Thursday, May 19, 2011

Direct2Drive Sucks

Direct2Drive continues to go downhill. Having been a D2D customer for about 2 years, I've sensed a not-so-steady decline in their coolness factor. I think they've become too "big", now obviously very pwned by IGN. Perhaps that affiliation has always been present, but over time it's become more apparent and has really transformed the way D2D "feels." I speak for myself, of course.

Not long after I started up with D2D, I settled into a pattern of buying about one game a month, beginning with Supreme Commander Gold for a mere $5. Being a forever fan of Total Annihilation, I'd been drooling over SupCom since I'd first heard of it. Also being a cheapskate, it was just the opportunity I needed to dip my toes in the world of game digital distribution for the first time. It was probably a case of first love, but I was hooked. Prior to this, and the rare exception of Battlefield: Bad Company 2, it had probably been at least a decade since my last self-serving PC game purchase (I buy console games for my kids semi-regularly). I was a new customer, in many ways.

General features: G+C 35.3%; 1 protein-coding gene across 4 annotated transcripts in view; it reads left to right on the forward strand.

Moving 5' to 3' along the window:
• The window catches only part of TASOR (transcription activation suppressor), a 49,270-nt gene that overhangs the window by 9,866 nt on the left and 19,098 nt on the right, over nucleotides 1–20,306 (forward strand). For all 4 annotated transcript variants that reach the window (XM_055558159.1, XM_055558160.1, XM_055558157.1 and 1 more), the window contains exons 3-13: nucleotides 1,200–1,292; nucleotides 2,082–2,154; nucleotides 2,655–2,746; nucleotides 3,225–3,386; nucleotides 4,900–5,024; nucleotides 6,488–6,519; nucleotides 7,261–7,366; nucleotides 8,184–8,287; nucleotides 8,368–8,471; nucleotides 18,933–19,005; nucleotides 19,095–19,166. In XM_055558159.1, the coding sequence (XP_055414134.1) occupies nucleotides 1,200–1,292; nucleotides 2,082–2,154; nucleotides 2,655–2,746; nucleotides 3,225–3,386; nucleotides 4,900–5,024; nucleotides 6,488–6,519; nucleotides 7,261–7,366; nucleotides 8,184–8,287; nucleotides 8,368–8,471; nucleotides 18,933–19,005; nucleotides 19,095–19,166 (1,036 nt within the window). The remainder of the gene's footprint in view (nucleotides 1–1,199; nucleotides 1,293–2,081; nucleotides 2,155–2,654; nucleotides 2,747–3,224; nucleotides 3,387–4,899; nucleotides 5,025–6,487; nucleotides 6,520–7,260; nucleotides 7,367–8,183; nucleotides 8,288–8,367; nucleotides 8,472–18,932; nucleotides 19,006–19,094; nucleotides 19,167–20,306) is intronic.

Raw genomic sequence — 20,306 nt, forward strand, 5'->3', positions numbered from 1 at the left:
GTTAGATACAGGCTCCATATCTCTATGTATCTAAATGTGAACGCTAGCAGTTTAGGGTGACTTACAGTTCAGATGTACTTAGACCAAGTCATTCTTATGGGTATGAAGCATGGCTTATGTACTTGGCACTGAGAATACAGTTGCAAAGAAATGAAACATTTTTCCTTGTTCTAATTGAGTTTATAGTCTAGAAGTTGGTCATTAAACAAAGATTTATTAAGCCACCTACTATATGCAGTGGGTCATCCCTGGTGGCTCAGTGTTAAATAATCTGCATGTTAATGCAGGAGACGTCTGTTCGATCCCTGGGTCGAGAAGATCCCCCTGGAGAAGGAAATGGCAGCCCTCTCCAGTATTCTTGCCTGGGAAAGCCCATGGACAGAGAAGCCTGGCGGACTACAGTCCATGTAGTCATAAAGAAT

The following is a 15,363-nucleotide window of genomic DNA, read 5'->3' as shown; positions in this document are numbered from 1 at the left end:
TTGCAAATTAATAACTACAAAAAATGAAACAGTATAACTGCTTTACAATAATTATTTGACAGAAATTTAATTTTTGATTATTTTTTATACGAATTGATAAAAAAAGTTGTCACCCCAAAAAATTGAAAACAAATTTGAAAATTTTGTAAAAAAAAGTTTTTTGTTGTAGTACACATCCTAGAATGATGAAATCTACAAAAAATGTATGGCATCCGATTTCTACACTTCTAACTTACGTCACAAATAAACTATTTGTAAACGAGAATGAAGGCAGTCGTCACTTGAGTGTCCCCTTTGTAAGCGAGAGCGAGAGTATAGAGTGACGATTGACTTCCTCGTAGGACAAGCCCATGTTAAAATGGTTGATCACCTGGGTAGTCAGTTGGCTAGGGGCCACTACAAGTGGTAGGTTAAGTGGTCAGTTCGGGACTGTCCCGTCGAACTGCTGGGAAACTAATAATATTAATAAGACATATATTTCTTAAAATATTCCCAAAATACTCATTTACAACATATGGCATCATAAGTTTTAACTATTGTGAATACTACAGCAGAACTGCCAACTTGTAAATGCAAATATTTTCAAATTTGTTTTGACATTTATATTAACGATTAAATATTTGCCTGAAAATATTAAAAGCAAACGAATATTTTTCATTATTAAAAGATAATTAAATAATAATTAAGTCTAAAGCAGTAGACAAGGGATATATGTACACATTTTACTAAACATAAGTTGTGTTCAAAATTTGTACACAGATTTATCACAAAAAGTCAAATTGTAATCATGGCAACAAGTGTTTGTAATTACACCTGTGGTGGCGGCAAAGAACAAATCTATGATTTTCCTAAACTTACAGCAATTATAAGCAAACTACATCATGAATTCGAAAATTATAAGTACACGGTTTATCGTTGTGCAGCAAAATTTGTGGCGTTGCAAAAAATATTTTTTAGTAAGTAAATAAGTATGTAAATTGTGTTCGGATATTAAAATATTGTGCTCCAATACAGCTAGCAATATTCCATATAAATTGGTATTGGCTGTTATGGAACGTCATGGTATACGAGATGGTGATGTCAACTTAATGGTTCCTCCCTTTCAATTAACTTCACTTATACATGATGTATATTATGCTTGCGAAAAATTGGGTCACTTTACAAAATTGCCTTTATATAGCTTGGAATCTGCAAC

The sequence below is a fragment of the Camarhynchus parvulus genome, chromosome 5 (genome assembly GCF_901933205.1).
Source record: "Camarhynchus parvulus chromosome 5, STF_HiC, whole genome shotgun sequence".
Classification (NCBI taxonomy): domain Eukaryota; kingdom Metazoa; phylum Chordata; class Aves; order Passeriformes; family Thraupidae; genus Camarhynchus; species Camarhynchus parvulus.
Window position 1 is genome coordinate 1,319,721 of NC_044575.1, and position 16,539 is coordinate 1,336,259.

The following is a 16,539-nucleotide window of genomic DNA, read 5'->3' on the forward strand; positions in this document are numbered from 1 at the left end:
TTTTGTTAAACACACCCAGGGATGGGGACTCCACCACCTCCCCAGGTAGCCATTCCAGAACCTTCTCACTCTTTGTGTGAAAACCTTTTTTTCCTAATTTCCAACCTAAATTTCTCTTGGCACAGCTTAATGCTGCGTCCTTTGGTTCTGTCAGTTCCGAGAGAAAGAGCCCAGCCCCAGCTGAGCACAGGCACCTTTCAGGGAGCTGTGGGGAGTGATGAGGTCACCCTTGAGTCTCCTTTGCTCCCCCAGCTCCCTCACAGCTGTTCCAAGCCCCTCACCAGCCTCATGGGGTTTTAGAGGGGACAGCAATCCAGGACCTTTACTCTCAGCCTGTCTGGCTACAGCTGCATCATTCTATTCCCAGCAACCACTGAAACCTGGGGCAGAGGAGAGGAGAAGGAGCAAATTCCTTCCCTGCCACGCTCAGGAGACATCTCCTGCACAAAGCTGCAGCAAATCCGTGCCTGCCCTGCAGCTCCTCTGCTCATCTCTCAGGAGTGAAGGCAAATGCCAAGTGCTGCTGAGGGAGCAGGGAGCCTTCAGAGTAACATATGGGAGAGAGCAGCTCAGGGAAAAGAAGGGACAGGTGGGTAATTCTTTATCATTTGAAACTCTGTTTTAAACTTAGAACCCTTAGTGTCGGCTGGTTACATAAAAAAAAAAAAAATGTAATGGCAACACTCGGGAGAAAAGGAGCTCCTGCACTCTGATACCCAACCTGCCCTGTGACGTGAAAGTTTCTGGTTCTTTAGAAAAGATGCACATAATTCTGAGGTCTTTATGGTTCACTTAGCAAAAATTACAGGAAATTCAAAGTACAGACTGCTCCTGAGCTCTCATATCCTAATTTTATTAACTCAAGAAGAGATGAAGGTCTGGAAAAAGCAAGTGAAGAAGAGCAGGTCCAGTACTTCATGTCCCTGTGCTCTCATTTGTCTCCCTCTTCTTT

Anyway, over time I've discovered other digital distribution game outlets, most importantly Good Old Games, and of course the 800-lb gorilla, Steam. Apparently, there are several others, most of which I have no immediate plans to try out. The good news is, there are options. More good news is that it would seem that digital distribution is here to stay.

The big draw of GOG is that they offer classic (older) games, configured to work on modern versions of Windows (often with a little help from DOSBox), bargain bin prices, and perhaps best of all, completely DRM free! Which reminds me of the first reason I'm not down with D2D anymore.